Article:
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NHS complaints increase

9th November 2012

The NHS in England has been hit by a surge in complaints.

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Words such as “careless” and “insincere” have been used amid concerns over unclear communication, according to health service ombudsman Julie Mellor.

Her report, which says the NHS needs to improve how it dealt with unhappy patients, also highlighted an increase in complaints about independent providers offering care to NHS patients.

The ombudsman’s office received 16,333 complaints in 2011-12, though about 11,000 were redirected to other organisations or back into the NHS complaints system and another 1,000 withdrawn, leaving the ombudsman to investigate 4,399.

There was a 50% rise, from 1,014 t0 1,523, in incidents where the NHS did not acknowledge mistakes in care; a 42% rise in complaints about inadequate remedies (up from 1,163 to 1,655); and a 61% rise in complaints about independent providers (up from 169 to 272).

With continuing complaints over GPs striking patients off their lists, Ms Mellor said here needed to be a change of attitude among family doctors.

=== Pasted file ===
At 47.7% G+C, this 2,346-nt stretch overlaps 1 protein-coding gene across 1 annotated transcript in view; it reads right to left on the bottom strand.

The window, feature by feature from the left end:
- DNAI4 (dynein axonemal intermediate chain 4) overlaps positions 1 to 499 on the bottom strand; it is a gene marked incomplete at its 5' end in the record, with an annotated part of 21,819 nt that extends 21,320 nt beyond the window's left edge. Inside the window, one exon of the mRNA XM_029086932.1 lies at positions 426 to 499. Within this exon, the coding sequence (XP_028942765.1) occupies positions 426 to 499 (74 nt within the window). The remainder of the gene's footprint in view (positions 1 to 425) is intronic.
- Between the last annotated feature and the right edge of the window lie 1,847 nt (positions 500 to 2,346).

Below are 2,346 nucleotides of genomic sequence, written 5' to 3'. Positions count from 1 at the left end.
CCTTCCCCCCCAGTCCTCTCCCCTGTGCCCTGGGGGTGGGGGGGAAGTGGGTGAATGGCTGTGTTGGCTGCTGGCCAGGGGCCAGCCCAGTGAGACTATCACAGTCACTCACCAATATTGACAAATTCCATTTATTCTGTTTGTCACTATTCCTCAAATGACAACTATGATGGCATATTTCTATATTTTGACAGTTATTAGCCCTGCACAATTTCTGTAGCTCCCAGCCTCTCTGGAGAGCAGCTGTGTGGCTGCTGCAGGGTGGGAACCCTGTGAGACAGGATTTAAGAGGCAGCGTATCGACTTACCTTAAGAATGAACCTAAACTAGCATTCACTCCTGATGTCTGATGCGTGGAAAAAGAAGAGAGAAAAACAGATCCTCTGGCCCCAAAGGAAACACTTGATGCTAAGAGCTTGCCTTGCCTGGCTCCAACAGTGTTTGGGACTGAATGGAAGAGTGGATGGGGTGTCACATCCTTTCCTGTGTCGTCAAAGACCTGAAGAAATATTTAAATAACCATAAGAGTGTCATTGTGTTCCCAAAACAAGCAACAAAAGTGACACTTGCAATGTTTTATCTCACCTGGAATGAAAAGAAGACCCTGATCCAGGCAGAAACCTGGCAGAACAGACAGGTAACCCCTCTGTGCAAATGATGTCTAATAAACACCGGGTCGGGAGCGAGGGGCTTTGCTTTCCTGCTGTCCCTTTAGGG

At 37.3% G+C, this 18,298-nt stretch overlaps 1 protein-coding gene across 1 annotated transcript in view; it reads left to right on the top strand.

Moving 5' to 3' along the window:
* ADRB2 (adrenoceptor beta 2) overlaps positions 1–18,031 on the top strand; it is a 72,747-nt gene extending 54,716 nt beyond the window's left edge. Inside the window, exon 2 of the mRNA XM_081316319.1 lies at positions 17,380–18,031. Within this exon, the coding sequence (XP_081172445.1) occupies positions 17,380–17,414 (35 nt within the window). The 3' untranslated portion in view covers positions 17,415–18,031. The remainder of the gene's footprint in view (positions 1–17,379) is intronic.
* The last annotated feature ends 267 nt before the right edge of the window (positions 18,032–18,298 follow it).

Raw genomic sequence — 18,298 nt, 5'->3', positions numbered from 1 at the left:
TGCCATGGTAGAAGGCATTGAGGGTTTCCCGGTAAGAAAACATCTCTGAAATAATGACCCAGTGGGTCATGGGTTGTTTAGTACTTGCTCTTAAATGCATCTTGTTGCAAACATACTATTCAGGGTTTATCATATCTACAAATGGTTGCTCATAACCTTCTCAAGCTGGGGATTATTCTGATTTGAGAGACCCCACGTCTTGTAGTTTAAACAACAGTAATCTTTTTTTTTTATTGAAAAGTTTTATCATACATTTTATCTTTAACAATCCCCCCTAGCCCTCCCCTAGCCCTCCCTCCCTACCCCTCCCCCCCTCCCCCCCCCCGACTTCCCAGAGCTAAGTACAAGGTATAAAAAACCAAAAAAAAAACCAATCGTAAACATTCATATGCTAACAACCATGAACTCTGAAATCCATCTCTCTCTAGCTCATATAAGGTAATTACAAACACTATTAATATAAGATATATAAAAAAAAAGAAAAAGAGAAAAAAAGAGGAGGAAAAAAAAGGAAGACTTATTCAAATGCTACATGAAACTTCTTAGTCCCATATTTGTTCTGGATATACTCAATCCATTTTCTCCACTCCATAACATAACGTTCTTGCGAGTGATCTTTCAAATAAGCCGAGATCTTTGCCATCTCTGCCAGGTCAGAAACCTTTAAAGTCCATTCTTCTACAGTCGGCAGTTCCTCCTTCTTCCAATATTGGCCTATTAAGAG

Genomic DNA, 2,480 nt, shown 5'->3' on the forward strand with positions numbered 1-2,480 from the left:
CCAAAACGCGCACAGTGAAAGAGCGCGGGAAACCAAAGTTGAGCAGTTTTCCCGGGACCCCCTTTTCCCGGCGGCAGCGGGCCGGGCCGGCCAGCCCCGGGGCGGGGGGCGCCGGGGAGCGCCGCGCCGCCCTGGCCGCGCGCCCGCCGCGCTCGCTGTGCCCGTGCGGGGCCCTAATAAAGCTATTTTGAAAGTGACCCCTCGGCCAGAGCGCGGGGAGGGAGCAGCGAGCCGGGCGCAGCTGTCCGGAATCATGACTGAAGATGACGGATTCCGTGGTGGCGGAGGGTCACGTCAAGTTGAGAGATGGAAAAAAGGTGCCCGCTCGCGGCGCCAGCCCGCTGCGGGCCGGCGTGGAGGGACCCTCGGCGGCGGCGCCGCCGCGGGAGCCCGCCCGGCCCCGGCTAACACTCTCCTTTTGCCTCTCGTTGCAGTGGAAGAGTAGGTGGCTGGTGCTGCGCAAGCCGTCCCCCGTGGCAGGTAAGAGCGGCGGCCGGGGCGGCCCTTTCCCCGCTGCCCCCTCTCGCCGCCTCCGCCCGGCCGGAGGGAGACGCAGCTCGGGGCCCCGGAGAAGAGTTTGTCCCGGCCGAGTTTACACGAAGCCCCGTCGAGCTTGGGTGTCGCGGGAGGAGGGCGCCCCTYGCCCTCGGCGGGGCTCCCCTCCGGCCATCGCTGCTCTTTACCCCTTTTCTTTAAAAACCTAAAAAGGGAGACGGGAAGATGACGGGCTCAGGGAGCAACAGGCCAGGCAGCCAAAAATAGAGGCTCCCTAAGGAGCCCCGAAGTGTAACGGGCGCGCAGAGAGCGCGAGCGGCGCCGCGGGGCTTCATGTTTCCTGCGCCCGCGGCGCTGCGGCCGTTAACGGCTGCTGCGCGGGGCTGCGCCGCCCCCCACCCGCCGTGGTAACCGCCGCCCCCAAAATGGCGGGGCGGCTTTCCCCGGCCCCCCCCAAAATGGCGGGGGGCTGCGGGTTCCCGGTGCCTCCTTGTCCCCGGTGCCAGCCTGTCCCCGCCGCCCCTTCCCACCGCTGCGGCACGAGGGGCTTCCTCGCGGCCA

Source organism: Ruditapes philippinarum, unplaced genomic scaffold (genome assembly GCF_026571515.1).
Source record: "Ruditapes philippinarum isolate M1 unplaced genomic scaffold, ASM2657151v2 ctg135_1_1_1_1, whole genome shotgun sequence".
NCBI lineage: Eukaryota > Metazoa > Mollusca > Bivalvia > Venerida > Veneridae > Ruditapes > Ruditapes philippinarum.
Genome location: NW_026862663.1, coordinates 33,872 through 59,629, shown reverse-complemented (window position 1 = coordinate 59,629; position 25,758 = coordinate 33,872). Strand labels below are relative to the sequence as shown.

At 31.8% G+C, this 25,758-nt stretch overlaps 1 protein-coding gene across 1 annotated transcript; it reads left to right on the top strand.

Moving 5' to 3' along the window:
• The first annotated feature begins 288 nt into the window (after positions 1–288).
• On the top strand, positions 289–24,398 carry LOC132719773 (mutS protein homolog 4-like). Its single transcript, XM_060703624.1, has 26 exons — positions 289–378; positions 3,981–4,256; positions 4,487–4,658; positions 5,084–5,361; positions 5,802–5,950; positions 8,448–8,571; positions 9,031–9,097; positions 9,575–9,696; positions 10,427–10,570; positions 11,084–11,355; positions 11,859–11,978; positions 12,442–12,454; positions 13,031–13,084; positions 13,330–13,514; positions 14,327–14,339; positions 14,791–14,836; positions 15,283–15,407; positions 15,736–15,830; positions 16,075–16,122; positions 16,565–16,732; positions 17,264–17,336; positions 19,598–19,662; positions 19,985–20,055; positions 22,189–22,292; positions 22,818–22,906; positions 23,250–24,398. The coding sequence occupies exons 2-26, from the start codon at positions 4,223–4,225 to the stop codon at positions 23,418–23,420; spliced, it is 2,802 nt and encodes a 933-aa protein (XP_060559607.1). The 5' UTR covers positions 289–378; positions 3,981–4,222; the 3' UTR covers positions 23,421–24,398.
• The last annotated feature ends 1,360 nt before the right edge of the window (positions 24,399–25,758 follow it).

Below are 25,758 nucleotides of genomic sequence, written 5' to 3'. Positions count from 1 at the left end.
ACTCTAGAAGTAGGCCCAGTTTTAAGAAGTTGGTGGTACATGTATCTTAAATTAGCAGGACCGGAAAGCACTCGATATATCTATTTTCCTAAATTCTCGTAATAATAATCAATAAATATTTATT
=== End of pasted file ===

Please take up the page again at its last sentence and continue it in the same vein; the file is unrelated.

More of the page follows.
She said: “All too often the people who come to us for help are unhappy because of the careless communication, insincere apologies and unclear explanations they've received from the NHS.

“A poor response to a complaint can add to the problems of someone who is unwell, struggling to take care of others or grieving.

“The NHS needs to get better at listening to patients and their families and responding to their concerns.”

The Patients Association said the report made clear that the NHS was still failing to communicate properly with patients and relatives.

 

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